Who Is Walking Through “The Most Important Door?”Published Jun 15, 2021
New Research Finds Many Recruitment, Admissions, and Enrollment Policies and Practices May Seem Neutral on their Face but Perpetuate – or Exacerbate – Inequities in their Impact
Washington, DC (June 15, 2021) – In signing the Higher Education Act of 1965, President Lyndon B. Johnson described education as “the most important door that will ever open.” Earning a college credential can mean a better living and a better life for students and their families but requires getting into college in the first place. Education is indeed a door, and recruitment, admissions, and enrollment policies and practices dictate how wide that door is open. Research from the Institution for Higher Education Policy (IHEP) finds that eight such policies and practices that may seem neutral in intent have an inequitable impact on Black, Latinx, Indigenous, and underrepresented Asian American Pacific Islander students and students from low-income backgrounds.
Released today, “The Most Important Door That Will Ever Open”: Realizing the Mission of Higher Education Through Equitable Recruitment, Admissions, and Enrollment Policies, outlines the context, prevalence, and impact of: recruitment practices; demonstrated interest policies; early admissions deadlines; legacy admissions; use of standardized testing; use of criminal justice information; developing effective transfer policies; and need-based financial aid policies. Based on an extensive review of research, data analysis, and interviews with institutional leaders and experts in the field, the report and accompanying advocacy tools set forth actionable recommendations for policymakers and practitioners at colleges and universities – and, where relevant, for state and federal policymakers – to reexamine current recruitment, admissions, and enrollment strategies and put equity at the forefront.
“We know that Black, Latinx, Indigenous, and underrepresented Asian American and Pacific Islander students and students from low-income backgrounds have historically been marginalized in higher education. The disproportionate impact of the COVID-19 pandemic on these same groups of students can be seen across higher education, including in declining enrollment numbers. Left unexamined, recruitment, admissions, and enrollment policies can continue to limit opportunities for these students,” said Mamie Voight, IHEP’s interim president. “In the face of disparities in college access and attainment by race, ethnicity, and income-level, now is not the time to hope for change in spite of long-standing policies. Now is the time to rethink these policies. Now is the time for institutions to use all of the tools at their disposal, including recruitment, admissions, and enrollment policies, to promote equity. For the door to be open to all of today’s students, regardless of race, ethnicity, or income, we must have our eyes open to the impact of each policy and practice.”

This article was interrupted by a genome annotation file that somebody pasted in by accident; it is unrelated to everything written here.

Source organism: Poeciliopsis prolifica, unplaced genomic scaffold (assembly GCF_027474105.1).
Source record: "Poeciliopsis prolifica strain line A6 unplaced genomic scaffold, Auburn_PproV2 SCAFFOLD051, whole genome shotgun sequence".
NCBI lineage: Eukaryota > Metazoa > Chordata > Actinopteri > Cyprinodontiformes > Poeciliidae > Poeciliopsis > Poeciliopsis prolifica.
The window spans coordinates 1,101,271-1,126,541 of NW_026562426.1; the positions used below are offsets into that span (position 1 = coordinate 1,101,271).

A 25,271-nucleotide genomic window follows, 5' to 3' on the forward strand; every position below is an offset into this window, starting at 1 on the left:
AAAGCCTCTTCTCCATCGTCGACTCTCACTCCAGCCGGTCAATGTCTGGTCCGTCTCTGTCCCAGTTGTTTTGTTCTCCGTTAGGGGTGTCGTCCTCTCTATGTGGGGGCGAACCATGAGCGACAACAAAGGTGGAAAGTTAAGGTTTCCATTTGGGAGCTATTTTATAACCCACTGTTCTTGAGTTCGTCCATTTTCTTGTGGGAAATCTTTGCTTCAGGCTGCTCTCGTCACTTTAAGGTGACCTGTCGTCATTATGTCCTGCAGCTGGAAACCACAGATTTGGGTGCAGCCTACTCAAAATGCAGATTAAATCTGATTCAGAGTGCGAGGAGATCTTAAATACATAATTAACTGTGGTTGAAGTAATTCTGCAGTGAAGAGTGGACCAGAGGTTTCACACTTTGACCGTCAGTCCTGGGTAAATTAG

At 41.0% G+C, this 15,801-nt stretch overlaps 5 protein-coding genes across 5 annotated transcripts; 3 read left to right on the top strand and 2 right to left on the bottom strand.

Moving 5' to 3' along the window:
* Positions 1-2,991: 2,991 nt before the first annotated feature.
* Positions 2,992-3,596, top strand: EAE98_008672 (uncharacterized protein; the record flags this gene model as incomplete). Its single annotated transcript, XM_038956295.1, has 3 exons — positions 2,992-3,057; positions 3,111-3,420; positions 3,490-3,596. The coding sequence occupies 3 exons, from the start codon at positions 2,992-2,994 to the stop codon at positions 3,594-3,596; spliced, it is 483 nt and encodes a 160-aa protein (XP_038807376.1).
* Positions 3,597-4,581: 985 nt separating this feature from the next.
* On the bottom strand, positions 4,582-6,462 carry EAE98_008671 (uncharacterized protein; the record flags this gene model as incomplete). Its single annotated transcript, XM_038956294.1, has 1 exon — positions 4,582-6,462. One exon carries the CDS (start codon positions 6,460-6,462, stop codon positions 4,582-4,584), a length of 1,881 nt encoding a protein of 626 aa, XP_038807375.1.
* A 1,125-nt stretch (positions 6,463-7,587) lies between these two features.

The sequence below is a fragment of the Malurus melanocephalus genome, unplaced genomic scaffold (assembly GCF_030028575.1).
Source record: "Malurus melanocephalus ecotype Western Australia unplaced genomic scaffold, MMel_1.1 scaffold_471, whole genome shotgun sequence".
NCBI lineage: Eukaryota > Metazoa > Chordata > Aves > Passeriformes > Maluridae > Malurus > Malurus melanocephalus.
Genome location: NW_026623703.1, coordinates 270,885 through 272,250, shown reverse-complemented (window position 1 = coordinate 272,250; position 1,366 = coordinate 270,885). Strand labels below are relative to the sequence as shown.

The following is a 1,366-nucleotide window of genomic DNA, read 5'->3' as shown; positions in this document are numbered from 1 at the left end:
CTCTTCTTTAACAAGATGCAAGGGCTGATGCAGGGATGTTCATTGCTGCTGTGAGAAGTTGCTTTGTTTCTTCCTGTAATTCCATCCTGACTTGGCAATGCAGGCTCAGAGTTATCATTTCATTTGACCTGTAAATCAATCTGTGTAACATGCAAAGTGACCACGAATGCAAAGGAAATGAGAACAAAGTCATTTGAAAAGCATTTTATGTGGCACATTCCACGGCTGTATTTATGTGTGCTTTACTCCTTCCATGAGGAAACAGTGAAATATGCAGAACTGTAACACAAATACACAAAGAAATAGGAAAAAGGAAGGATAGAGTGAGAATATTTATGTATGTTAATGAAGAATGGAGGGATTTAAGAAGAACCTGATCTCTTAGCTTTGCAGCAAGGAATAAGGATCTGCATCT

“Over the past several years, we conducted a thorough examination of how college recruitment practices, admissions criteria, and the application process impact underserved students. This work became increasingly urgent as the events of the past year widened inequities across the country,” added Eleanor Eckerson Peters, IHEP’s associate director of research and policy. “With input from admissions and enrollment professionals, association leaders, and policy experts, we carefully and thoughtfully outlined tangible ways the postsecondary community can rethink the ‘enrollment funnel’ to open wide the door of opportunity to everyone.”
“The Most Important Door That Will Ever Open”: Realizing the Mission of Higher Education Through Equitable Recruitment, Admissions, and Enrollment Policies acknowledges the myriad considerations that influence admissions decisions, including financial pressures, state budget allocations, application yields, and alumni relationships. The report then takes a hard look at whether intended outcomes materialize, or whether policies and practices maintain the historical inequities based on race and class seen at many selective colleges and universities. The report and accompanying set of advocacy tools set forth research-backed, data-informed, and student-centered solutions to disrupt inequities and promote opportunities for students of color and students from low-income backgrounds.